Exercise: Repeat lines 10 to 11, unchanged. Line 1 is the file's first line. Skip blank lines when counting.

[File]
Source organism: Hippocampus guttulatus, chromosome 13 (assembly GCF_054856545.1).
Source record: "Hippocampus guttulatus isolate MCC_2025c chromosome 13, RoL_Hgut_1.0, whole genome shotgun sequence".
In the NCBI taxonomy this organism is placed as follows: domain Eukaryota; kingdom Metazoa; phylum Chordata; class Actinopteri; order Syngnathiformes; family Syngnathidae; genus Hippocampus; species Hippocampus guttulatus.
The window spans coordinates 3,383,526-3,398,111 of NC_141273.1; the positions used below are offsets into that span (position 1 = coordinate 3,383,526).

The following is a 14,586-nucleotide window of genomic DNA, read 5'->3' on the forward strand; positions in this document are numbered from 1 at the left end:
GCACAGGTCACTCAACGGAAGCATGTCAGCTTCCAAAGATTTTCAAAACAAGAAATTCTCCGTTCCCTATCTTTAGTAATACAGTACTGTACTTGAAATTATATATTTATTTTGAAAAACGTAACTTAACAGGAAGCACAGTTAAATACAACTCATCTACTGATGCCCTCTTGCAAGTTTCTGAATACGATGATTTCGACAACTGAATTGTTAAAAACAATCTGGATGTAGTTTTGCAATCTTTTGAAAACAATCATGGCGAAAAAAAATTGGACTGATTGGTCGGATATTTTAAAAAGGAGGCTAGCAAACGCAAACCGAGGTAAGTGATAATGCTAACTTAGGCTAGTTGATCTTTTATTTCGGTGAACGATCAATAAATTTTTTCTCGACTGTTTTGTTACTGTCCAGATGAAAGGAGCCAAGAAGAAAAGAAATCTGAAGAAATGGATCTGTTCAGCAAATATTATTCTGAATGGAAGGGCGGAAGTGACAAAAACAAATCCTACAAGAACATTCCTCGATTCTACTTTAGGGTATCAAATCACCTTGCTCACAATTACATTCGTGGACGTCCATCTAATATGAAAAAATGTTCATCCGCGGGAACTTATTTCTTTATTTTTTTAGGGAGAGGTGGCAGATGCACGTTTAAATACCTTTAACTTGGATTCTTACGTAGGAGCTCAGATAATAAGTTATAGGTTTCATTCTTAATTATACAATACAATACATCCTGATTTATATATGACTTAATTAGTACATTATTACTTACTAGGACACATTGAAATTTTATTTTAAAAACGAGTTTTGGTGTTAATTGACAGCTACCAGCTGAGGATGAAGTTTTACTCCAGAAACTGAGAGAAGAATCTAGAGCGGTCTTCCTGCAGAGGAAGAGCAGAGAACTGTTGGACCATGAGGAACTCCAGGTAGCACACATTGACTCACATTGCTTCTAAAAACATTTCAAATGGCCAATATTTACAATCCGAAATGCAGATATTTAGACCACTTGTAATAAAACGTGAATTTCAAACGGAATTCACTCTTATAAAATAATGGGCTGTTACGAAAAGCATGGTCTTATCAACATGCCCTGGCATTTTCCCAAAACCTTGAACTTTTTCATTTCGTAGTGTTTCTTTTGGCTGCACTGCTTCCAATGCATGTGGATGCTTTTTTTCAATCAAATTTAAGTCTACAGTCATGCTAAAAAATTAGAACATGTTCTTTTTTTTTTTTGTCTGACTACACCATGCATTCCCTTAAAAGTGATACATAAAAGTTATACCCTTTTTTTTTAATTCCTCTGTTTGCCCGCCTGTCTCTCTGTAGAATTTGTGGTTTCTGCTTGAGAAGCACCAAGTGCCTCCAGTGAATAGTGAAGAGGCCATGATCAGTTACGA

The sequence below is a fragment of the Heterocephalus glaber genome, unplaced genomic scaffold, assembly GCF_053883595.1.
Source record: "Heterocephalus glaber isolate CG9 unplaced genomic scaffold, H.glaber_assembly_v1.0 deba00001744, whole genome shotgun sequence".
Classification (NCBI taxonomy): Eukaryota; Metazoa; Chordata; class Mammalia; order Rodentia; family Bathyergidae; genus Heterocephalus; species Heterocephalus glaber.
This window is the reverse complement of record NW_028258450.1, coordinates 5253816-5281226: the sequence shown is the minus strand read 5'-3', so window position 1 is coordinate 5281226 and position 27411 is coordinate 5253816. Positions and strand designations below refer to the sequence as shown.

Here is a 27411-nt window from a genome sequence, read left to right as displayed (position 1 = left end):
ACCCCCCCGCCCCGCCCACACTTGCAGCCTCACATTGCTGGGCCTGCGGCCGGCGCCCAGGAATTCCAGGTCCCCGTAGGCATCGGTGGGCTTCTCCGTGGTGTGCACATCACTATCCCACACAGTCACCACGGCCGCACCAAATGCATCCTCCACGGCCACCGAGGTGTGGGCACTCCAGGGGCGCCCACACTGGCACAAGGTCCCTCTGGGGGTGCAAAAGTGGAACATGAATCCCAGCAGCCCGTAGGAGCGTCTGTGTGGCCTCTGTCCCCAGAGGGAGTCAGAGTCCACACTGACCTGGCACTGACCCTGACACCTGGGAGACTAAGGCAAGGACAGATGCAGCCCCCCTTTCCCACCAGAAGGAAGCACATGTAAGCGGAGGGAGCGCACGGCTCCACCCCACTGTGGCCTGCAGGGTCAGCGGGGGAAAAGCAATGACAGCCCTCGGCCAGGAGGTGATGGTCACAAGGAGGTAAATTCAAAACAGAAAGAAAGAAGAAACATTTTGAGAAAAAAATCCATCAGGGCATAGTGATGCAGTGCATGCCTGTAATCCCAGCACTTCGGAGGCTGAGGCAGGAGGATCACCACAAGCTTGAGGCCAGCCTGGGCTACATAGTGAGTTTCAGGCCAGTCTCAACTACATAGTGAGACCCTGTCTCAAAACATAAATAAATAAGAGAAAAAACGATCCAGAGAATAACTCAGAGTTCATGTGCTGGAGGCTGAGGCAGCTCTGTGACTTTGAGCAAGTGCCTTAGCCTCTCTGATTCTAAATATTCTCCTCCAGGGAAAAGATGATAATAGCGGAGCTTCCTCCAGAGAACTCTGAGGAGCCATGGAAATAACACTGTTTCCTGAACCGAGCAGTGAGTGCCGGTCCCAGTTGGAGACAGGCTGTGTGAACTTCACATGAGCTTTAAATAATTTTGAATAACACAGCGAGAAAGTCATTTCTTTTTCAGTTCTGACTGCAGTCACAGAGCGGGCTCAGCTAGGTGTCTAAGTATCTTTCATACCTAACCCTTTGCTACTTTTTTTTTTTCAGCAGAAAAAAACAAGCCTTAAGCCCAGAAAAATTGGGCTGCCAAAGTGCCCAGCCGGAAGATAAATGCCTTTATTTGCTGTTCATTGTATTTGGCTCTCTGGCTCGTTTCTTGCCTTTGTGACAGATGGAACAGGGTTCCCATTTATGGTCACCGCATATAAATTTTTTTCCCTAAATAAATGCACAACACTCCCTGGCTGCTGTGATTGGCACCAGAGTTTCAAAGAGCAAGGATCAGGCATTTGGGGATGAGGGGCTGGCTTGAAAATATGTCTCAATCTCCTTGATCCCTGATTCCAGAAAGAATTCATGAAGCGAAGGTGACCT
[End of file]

This window is the reverse complement of record NW_028258450.1, coordinates 5253816-5281226: the sequence shown is the minus strand read 5'-3', so window position 1 is coordinate 5281226 and position 27411 is coordinate 5253816. Positions and strand designations below refer to the sequence as shown.

Here is a 27411-nt window from a genome sequence, read left to right as displayed (position 1 = left end):